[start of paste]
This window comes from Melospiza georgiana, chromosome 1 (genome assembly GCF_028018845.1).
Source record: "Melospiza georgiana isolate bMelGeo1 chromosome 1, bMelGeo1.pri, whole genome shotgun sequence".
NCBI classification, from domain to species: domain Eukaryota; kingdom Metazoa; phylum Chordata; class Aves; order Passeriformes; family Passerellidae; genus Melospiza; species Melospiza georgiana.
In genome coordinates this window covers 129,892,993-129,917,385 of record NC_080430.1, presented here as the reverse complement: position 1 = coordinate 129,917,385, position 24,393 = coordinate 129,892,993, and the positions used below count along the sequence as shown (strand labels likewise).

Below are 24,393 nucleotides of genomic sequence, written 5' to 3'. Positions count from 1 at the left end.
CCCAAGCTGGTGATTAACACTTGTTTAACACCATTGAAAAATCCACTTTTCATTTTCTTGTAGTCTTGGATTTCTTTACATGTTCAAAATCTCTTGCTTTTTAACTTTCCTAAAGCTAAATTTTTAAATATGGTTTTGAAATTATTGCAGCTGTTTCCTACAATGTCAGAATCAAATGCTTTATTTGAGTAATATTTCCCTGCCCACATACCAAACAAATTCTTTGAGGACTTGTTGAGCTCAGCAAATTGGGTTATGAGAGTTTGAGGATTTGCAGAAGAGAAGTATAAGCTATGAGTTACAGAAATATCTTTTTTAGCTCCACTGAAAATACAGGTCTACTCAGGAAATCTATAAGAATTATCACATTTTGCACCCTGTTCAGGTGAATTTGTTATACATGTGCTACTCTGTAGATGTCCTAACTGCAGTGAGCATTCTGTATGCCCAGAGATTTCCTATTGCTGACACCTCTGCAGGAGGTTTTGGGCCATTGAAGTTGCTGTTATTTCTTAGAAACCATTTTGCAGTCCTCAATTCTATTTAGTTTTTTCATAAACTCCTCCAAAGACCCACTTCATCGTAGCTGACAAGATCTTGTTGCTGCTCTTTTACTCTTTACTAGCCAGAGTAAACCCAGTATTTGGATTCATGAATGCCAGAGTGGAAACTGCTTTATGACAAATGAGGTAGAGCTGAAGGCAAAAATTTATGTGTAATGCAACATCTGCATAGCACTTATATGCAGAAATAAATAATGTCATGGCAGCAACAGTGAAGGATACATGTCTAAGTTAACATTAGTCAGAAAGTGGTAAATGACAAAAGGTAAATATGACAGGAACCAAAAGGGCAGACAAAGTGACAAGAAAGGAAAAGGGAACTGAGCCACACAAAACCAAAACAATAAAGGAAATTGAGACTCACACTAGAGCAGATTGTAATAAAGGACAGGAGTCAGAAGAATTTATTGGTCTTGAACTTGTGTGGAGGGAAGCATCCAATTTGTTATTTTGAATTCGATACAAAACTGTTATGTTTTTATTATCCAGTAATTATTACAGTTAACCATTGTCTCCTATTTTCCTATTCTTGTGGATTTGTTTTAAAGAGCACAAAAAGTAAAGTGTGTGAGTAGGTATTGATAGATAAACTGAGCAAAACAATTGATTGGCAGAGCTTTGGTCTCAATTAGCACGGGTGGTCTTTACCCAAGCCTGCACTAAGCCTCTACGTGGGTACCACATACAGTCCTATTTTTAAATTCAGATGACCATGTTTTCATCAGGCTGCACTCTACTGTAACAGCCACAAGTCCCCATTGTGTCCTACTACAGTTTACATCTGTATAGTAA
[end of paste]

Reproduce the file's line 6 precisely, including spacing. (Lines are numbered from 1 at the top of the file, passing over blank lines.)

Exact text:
CCCAAGCTGGTGATTAACACTTGTTTAACACCATTGAAAAATCCACTTTTCATTTTCTTGTAGTCTTGGATTTCTTTACATGTTCAAAATCTCTTGCTTTTTAACTTTCCTAAAGCTAAATTTTTAAATATGGTTTTGAAATTATTGCAGCTGTTTCCTACAATGTCAGAATCAAATGCTTTATTTGAGTAATATTTCCCTGCCCACATACCAAACAAATTCTTTGAGGACTTGTTGAGCTCAGCAAATTGGGTTATGAGAGTTTGAGGATTTGCAGAAGAGAAGTATAAGCTATGAGTTACAGAAATATCTTTTTTAGCTCCACTGAAAATACAGGTCTACTCAGGAAATCTATAAGAATTATCACATTTTGCACCCTGTTCAGGTGAATTTGTTATACATGTGCTACTCTGTAGATGTCCTAACTGCAGTGAGCATTCTGTATGCCCAGAGATTTCCTATTGCTGACACCTCTGCAGGAGGTTTTGGGCCATTGAAGTTGCTGTTATTTCTTAGAAACCATTTTGCAGTCCTCAATTCTATTTAGTTTTTTCATAAACTCCTCCAAAGACCCACTTCATCGTAGCTGACAAGATCTTGTTGCTGCTCTTTTACTCTTTACTAGCCAGAGTAAACCCAGTATTTGGATTCATGAATGCCAGAGTGGAAACTGCTTTATGACAAATGAGGTAGAGCTGAAGGCAAAAATTTATGTGTAATGCAACATCTGCATAGCACTTATATGCAGAAATAAATAATGTCATGGCAGCAACAGTGAAGGATACATGTCTAAGTTAACATTAGTCAGAAAGTGGTAAATGACAAAAGGTAAATATGACAGGAACCAAAAGGGCAGACAAAGTGACAAGAAAGGAAAAGGGAACTGAGCCACACAAAACCAAAACAATAAAGGAAATTGAGACTCACACTAGAGCAGATTGTAATAAAGGACAGGAGTCAGAAGAATTTATTGGTCTTGAACTTGTGTGGAGGGAAGCATCCAATTTGTTATTTTGAATTCGATACAAAACTGTTATGTTTTTATTATCCAGTAATTATTACAGTTAACCATTGTCTCCTATTTTCCTATTCTTGTGGATTTGTTTTAAAGAGCACAAAAAGTAAAGTGTGTGAGTAGGTATTGATAGATAAACTGAGCAAAACAATTGATTGGCAGAGCTTTGGTCTCAATTAGCACGGGTGGTCTTTACCCAAGCCTGCACTAAGCCTCTACGTGGGTACCACATACAGTCCTATTTTTAAATTCAGATGACCATGTTTTCATCAGGCTGCACTCTACTGTAACAGCCACAAGTCCCCATTGTGTCCTACTACAGTTTACATCTGTATAGTAA